The Carter County Fiscal Court voted Tuesday to authorize the county judge-executive to hire a new attorney to represent the county, “if needed,” for a lawsuit seeking a change in Carter’s voting districts.
Judge-Executive Charles Wallace said the county’s magistrates did not approve the hiring of any particular attorney for the reapportionment case during the special meeting, although the group did vote to give him the authority to hire new counsel if necessary. The legal matter resulted when Carter Countian Mignon Colley, who has frequently clashed with magistrates as well as Wallace, sued fiscal court after it refused to adopt a plan to realign the county’s magisterial districts.
Wallace said county officials believe they have reasons to hire counsel other than elected County Attorney Patrick Flannery to represent them in the reapportionment lawsuit.
“You can’t throw somebody under the bus and represent them,” Wallace said.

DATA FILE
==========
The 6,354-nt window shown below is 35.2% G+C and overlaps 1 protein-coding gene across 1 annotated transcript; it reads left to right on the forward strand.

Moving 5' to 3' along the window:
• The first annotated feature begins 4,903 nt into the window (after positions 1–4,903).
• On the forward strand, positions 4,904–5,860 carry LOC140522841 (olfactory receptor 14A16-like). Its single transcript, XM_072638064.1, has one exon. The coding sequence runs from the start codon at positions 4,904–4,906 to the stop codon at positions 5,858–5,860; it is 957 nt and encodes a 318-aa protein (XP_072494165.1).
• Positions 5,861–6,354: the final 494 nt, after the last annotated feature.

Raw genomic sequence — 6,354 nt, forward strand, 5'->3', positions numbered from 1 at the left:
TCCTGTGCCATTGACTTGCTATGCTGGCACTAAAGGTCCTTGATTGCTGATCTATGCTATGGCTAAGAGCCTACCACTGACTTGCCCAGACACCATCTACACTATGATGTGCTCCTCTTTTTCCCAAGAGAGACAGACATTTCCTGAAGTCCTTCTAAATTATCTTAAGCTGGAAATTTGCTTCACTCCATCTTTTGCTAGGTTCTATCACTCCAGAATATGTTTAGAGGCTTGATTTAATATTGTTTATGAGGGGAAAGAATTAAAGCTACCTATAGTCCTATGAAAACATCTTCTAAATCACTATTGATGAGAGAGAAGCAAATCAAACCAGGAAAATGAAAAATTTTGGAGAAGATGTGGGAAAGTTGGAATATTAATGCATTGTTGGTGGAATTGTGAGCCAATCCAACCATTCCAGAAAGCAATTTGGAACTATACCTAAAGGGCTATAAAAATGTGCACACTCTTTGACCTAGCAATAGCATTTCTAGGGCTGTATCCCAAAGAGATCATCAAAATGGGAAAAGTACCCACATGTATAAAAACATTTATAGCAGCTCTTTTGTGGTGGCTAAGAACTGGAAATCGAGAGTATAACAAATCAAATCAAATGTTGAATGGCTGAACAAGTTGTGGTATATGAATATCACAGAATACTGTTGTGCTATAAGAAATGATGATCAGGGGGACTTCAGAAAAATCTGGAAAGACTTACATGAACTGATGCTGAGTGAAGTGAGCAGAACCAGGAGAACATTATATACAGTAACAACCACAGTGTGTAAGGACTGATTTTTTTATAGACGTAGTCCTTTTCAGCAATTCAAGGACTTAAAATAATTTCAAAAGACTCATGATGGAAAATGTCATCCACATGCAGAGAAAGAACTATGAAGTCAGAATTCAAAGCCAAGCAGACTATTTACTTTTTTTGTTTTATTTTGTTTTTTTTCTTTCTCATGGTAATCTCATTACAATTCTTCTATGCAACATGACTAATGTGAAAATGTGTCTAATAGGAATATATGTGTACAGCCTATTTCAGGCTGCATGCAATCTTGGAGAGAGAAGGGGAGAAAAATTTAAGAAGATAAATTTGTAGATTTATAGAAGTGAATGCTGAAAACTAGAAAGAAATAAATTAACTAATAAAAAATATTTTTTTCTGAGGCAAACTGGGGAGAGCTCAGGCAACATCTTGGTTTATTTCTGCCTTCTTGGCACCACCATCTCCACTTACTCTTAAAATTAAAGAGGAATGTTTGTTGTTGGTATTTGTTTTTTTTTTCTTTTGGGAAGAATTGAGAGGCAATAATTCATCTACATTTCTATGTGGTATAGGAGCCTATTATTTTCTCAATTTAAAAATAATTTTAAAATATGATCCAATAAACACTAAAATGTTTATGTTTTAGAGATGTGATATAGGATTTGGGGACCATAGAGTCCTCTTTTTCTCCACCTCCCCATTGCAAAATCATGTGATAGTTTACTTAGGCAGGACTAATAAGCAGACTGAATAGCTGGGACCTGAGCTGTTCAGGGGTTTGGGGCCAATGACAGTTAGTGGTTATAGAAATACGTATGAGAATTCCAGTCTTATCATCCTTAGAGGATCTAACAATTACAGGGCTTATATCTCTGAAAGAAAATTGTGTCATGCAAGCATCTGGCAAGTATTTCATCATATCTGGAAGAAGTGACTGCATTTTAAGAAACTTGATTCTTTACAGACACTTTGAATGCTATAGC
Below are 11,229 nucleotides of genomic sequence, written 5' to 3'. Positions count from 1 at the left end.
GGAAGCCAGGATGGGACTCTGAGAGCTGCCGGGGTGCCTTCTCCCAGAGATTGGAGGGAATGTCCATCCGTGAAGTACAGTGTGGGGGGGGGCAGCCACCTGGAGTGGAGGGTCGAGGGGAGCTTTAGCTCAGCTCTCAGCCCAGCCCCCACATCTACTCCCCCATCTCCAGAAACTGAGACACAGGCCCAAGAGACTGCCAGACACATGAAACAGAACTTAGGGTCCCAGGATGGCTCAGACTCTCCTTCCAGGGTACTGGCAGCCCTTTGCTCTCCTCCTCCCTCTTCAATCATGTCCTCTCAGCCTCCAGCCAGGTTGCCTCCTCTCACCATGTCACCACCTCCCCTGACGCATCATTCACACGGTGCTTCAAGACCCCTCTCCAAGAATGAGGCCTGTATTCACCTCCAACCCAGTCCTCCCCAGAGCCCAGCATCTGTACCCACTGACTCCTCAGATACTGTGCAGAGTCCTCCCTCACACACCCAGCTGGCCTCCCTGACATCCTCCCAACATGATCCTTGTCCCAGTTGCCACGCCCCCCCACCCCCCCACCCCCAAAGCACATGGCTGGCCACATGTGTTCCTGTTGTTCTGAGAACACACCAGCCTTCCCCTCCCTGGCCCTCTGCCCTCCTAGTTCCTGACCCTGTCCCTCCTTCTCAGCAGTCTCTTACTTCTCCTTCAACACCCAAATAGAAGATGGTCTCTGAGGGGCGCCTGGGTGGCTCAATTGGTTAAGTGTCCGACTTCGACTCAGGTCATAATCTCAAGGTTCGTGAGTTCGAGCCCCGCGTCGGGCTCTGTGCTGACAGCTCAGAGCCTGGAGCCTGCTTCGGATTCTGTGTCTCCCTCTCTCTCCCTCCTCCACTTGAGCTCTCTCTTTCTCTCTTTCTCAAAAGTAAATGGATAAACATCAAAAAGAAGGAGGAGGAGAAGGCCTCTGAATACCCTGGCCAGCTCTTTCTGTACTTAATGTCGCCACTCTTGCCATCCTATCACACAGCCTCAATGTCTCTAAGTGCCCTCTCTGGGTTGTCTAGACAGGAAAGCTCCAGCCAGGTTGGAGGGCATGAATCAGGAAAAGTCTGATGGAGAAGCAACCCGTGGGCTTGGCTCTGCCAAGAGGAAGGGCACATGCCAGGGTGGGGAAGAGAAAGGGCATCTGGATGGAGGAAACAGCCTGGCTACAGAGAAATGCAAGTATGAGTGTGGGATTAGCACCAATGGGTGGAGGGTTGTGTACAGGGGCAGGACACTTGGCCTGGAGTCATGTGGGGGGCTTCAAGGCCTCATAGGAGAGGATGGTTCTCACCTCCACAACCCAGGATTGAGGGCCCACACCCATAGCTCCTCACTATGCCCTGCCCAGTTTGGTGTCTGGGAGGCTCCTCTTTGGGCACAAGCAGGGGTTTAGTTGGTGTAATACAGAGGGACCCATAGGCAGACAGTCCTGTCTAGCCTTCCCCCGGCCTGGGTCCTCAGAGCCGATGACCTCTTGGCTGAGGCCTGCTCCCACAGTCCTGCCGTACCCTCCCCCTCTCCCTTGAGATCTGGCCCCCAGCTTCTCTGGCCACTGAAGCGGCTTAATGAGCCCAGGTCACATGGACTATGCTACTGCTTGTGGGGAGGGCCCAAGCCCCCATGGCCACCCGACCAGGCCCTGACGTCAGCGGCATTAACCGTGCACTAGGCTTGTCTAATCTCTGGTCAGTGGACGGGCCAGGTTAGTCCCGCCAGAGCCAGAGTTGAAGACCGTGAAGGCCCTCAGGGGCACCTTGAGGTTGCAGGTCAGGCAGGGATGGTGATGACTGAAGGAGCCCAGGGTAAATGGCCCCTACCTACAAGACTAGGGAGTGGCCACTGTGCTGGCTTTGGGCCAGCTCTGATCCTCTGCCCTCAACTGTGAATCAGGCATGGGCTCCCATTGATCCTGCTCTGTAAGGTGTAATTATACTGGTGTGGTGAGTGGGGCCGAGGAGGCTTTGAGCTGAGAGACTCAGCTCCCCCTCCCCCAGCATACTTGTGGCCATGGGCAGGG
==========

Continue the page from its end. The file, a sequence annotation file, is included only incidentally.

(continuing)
Flannery said he only advised fiscal court members “to follow the law,” later adding he plans to be involved in the legal action even if he is not acting as the fiscal court’s legal counsel.
“I want to participate in this case because I have a duty to the taxpayers of Carter County. My job is to make sure elected county officials follow the law,” Flannery said, noting he told fiscal court members they could not win the case regardless of who they hired to represent them.
“I attempted to prevent a lawsuit. They are free to hire whoever they want. My job is not to just tell them what they want to hear, but my style is not to argue with them about it.”
Flannery said he is uncertain about the judge-executive’s suggestion he threw county officials “under the bus. If encouraging the fiscal court to follow the law is throwing them under the bus, then I guess I did that,” he said. Flannery described the reapportionment issue as “a serious constitutional principle.”
In other business on Tuesday, magistrates were advised of additional funding available to deal with problems related to the flooding in the county during April 2011.
“Ninety-nine percent of it is creek-related,” Wallace said, explaining qualified contractors will perform the flood-related work under the supervision of the federal agency.
“We get repair (money). That’s what it comes down to.”
TIM PRESTON can be reached at email@example.com or (606) 326-2651.